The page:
- Green Island, New Zealand
lat_dir=S | lat_deg=45 | lat_min=57
lon_dir=E | lon_deg=170 | lon_min=23
Green Island is an island off the coast of
Dunedin, New Zealand, also the name of one of the city's suburbs. The suburb is not on the sea — formerly a borough, it took its name from the Green Island bush, uncleared native forest extending from the valley where the town is centred over the hills towards the coast. The offshore island's name was used to identify the bush.
Green Island is a small uninhabited island located at coord|-45.952955|170.387113|display=inline|format=dms, 13 km southwest of Dunedin, close to the mouth of the Kaikorai Lagoon. The island's Māori name is Okaihae.
It may be the 'Isle of Wight' where the Sydney sealer "Brothers", chartered by
Robert Campbelland sailing under Robert Mason dropped eight men of a gang of eleven in November 1809. William Tucker who later settled at Whareakeake (Murdering Beach) near Otago Heads was in the gang. Alternatively the 'Isle of Wight' may be Taieri Islanda few kilometres to the south. It has been suggested in that case Green Island may be 'Ragged Rock' where the other three men of the Brothers' gang were landed. Some of the men claimed to have stayed on these two islands from 9 November 1809until 20 December 1810. [Peter Entwisle, "Taka: a Vignette Life of William Tucker 1784-1817", Dunedin, NZ: Port Daniel Press, 2005, p.54 & pp.110-115.]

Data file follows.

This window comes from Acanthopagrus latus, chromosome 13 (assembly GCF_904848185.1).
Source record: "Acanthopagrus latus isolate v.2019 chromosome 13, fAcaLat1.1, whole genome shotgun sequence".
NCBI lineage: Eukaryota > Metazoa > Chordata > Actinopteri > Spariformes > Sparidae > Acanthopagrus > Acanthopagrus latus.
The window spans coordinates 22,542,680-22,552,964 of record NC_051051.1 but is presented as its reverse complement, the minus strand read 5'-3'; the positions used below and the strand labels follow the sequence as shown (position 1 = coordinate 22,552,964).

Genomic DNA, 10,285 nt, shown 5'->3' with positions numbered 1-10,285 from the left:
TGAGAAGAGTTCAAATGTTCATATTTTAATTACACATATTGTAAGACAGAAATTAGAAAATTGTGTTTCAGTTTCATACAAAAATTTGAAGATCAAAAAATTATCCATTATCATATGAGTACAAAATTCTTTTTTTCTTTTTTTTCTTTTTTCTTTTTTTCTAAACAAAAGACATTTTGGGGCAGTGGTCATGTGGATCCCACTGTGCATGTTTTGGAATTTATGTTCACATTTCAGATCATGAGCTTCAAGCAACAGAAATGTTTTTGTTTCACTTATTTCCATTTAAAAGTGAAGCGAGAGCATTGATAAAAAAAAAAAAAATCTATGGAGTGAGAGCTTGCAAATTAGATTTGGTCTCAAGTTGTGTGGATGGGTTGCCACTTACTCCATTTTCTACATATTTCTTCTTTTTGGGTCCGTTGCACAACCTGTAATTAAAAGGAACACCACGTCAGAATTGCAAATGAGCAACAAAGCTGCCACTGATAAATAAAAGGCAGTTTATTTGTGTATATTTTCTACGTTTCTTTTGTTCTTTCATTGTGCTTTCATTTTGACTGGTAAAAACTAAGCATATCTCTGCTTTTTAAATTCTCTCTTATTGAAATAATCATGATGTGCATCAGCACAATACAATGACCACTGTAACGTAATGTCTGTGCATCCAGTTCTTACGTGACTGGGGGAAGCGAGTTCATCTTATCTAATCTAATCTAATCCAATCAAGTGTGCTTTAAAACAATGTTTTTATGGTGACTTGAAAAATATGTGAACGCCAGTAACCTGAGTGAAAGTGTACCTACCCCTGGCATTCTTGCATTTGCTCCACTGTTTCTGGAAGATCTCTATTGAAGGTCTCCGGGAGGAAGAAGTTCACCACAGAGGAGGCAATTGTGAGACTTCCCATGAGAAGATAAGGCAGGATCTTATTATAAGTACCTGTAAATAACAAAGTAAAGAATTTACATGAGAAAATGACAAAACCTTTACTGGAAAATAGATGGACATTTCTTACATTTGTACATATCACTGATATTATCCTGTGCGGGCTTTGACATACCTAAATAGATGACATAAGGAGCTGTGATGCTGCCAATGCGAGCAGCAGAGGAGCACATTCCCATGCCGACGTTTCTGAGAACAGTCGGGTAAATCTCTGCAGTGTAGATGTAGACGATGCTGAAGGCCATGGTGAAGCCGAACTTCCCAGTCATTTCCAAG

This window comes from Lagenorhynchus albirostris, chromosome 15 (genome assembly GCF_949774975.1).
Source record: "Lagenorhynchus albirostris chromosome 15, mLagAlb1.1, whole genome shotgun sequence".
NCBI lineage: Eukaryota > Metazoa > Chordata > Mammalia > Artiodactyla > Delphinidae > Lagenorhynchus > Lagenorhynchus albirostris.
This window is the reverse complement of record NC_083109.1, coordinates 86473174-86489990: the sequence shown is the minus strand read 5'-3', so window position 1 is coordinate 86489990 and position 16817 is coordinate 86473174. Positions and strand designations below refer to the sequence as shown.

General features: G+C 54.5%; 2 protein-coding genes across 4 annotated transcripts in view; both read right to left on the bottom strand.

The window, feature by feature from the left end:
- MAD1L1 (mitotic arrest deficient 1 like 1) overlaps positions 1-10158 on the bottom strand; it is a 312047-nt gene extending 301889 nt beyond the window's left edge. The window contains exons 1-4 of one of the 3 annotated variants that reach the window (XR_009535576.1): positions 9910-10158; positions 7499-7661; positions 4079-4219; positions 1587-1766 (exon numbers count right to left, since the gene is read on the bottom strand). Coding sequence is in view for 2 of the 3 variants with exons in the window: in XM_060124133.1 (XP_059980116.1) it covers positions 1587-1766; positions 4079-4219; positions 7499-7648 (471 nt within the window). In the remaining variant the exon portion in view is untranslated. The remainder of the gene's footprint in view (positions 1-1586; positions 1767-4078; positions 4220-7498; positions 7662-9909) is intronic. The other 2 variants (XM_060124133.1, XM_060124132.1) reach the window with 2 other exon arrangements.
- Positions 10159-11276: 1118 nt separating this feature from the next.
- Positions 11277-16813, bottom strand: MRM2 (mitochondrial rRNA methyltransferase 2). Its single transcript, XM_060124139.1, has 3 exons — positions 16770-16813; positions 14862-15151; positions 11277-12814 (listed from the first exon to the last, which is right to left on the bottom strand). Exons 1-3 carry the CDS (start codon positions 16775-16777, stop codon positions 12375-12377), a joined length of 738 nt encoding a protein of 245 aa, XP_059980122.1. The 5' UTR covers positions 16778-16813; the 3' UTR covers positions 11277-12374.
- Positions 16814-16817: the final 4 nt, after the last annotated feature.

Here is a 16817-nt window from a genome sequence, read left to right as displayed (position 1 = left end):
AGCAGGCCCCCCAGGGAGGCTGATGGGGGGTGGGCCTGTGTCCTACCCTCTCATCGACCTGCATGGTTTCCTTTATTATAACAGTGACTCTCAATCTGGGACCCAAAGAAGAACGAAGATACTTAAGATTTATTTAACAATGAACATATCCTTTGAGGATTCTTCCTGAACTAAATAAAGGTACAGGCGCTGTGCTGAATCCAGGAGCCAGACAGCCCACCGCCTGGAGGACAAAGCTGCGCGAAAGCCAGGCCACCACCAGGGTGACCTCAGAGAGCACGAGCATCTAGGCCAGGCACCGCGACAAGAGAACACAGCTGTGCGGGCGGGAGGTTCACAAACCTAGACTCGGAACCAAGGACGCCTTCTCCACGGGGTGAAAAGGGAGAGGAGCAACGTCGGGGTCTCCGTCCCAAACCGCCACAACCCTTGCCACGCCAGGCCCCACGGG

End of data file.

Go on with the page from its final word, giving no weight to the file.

Green Island used to be called St Michael's Mount, suggesting it had been named after the island of that name off the Cornish coast. It is more likely it was so named after Tommy Chaseland's mother ship the St. Michael when he was sealing here in the 1820s. He told Edward Shortland he lost a boat and all its hands when it was dashed on the island while trying to land. He stayed alone overnight and was picked up by another boat the following day. [Edward Shortland," The Southern Districts of New Zealand; a Journal", London, UK: Longman, Brown, Green & Longmans, 1851 reprinted by Capper Press, Christchurch, 1974, pp.153-4.]
In the 1880s the island was mined for guano, bird dung used as fertiliser.
Green Island suburb
Green Island, since 1989 officially an outer suburb of
Dunedin, is on State Highway 1 8 km west of the Dunedin CBD, at coord|-45.90306|170.434384|display=inline|format=dms. It has a population (2001) of 2,430. Green Island's main economy is based on light and small scale heavy industry.
Immediately to the north of Green Island, and only separated from it by the State Highway and
South Island Main Trunk Railway, is Abbotsford, Abbotsford is an entirely residential suburb with virtually no retail or service sector of its own - for these it relies on Green Island which lies only some 300 metres to the south. Abbotsford has a population of 1,677.
The Abbotsford landslide
On the night of
August 8 1979, a major landslideoccurred in Abbotsford, resulting in the destruction or relocation of some 69 houses, and requiring the evacuation of over 600 people. No-one was killed. This remains the largest landslip to have occurred in an urban area of New Zealand.
At the southern end of the Abbotsford is the smaller suburb of Sunnyvale. This was until the 1990s the site of the main road routh south out of Dunedin, but it and Fairfield immediately to the south were bypassed by a motorway extension in 2000.
* [http://library.christchurch.org.nz/Childrens/NZDisasters/Abbotsford.asp Abbotsford landslide]
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